Life insurance policies are full of complicated financial terms and money jargon. Since Financial Literacy Month is here, we thought it’d be useful and timely to explain some of them.
Term Life Insurance
This type of life insurance is very common. Term life insurance is often the most affordable option, but is designed to provide coverage for only a specific period of time, such as 10, 20, or even 30 years in some cases. The most popular term life insurance policies have premium amounts that stay level.
Permanent Life Insurance
There are several types of life insurance designed to provide coverage for your entire lifetime. These include whole life insurance, universal life insurance, and variable life insurance. Permanent insurance policies generally have higher premiums than term life insurance, and many build cash value over time. That means you could eventually borrow from your policy for many different reasons, including to help pay for college, supplement your retirement income, or provide cash for emergencies. There can be negative consequences to tapping a policy’s cash value, however. The move will reduce the policy's death benefit, increase the chance the policy will lapse, and may result in a tax liability if the policy terminates before the death of the insured. (Calculator: How Much Life Insurance Do I Need)
Depending on the amount and type of life insurance you’re buying, you’ll need to go through an underwriting process. This involves completing an application and giving the company access to your medical information. It may also require a brief medical exam, which is normally done at your home. The information collected is evaluated to determine if you qualify for coverage and how much your policy will cost. This is why it generally makes sense to buy life insurance when you’re young and in relatively good health.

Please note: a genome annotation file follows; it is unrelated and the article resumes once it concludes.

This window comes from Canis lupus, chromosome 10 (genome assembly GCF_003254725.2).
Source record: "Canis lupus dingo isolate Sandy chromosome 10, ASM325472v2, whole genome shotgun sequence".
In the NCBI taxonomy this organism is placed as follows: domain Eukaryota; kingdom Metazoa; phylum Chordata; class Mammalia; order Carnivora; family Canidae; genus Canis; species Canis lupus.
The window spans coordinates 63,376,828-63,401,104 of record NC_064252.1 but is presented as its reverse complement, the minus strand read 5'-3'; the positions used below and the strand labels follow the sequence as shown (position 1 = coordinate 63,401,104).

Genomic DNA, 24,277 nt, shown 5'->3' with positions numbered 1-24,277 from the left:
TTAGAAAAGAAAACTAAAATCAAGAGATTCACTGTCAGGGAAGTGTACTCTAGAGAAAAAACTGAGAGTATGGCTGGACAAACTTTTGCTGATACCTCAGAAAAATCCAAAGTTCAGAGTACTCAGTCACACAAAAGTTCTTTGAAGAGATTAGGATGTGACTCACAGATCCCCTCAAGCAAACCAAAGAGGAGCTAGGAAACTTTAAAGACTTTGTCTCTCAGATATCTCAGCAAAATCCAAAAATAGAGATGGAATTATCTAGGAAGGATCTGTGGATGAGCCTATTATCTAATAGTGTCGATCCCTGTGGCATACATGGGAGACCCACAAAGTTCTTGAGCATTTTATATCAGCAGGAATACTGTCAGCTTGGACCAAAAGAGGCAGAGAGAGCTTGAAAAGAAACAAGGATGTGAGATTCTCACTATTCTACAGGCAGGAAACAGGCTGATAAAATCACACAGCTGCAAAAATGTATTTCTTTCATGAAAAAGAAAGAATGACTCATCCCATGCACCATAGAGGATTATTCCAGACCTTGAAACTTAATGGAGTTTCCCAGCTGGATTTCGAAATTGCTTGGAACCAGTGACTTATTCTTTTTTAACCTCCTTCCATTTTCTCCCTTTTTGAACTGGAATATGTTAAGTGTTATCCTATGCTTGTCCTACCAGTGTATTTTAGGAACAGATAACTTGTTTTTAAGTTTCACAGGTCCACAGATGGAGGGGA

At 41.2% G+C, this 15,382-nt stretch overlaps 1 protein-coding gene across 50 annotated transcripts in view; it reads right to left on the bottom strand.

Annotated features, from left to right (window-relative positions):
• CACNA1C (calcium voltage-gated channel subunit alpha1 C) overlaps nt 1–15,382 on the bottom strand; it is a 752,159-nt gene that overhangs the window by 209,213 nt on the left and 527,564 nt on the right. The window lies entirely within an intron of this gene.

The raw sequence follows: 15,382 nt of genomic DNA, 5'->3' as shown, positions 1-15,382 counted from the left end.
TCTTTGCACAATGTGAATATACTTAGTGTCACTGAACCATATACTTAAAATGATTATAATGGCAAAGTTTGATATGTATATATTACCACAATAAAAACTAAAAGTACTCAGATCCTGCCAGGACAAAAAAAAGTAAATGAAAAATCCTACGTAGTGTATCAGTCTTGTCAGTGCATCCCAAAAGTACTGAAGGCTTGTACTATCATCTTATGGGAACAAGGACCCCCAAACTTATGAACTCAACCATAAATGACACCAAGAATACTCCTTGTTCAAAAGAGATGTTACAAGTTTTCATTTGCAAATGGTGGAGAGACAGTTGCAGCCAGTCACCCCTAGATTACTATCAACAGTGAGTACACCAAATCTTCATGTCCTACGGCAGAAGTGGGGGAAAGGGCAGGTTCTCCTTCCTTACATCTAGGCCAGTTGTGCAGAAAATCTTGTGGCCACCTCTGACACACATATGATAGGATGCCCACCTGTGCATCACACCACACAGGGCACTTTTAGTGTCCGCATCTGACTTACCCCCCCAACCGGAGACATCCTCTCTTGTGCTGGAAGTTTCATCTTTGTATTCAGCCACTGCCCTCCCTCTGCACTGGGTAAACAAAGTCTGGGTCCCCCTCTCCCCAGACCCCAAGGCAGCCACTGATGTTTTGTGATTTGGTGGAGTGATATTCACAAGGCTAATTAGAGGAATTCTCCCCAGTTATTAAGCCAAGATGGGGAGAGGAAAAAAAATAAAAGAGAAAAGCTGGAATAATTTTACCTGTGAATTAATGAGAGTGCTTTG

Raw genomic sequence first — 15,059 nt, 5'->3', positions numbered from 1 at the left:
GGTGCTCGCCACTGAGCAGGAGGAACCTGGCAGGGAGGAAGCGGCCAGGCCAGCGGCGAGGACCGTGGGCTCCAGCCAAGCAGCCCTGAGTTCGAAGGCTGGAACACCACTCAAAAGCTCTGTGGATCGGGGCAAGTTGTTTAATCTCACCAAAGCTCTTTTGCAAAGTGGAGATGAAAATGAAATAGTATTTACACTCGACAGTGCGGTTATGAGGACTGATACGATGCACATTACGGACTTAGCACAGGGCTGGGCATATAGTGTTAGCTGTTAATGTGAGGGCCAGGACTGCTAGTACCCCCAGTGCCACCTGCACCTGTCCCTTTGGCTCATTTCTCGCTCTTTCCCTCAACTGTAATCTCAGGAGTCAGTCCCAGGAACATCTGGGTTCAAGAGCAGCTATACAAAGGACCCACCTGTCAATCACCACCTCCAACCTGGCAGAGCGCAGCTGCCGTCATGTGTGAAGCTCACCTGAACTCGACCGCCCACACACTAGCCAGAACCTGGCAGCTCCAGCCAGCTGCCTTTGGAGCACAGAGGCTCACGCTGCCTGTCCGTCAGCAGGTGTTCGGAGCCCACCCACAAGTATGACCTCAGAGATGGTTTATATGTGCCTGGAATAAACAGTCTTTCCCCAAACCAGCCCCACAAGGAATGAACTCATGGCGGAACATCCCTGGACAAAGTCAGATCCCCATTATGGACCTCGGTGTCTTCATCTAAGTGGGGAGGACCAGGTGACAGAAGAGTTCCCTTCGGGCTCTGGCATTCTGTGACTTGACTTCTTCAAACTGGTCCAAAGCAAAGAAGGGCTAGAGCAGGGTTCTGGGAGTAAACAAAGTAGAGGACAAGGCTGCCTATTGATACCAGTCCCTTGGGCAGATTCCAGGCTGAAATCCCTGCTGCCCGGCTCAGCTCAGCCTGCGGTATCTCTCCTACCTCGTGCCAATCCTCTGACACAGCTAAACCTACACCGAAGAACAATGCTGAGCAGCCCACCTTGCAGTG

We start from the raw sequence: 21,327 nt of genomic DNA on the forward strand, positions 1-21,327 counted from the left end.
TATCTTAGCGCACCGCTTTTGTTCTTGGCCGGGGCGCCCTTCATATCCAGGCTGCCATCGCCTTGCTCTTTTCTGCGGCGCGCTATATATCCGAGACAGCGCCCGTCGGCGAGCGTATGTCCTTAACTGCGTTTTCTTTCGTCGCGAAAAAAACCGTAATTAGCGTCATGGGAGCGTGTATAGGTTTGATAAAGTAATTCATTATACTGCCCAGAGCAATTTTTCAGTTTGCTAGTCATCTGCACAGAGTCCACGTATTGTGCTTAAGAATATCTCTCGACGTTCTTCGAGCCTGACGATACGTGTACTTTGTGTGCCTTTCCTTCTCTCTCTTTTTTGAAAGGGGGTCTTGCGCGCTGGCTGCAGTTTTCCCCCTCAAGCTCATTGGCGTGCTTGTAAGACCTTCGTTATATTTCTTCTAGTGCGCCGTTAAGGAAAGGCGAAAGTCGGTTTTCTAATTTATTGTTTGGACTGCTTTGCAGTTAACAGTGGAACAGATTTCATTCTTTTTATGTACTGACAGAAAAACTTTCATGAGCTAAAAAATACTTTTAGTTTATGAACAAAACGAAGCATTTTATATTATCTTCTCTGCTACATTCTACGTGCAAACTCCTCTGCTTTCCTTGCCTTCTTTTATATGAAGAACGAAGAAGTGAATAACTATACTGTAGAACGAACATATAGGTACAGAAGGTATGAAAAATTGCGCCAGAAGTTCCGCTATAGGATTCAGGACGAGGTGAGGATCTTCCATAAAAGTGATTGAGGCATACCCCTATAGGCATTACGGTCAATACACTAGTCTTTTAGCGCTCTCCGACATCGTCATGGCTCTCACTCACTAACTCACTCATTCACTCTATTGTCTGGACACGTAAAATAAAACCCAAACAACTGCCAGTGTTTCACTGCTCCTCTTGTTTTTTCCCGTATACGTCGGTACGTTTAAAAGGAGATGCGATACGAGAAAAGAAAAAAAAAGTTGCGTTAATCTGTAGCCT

Premium Rate Class (also known as Underwriting or Risk Class)
Your life insurance premium is generally determined by your age when the policy is issued and your rate class. Rate classes are established during the life insurance underwriting process and will depend on a number of factors, including family medical history, current health and tobacco use.
Some term life insurance policies give you the option to convert to permanent life insurance without going through a second underwriting process. This allows you to lock in your insurability at your current health, and can help you get the permanent insurance you ultimately want. However, this option is only available for a limited period of time. When selecting a term life insurance policy, you should consider a company that offers competitive permanent policies to convert to at a later date.
Guaranteed Insurability Option
If you think you may eventually need to increase your coverage, you may be eligible for a guaranteed insurability option. This option allows you to purchase additional coverage without having to go through the underwriting process all over again. It is generally only available through permanent life insurance policies.
Disability Waiver of Premium
This is a rider that can be added to your life insurance policy that will ensure that your premium will be waived and your coverage will continue if you are totally disabled and unable to work. (The chance that you will become disabled at some point in your working life is higher than you might think).
These are just some of the basic terms involved in life insurance. Other more complex terms and concepts can quickly creep into discussions and considerations, which is why many people turn to a financial professional.
But these terms should help get the discussion started. Happy Financial Literacy Month!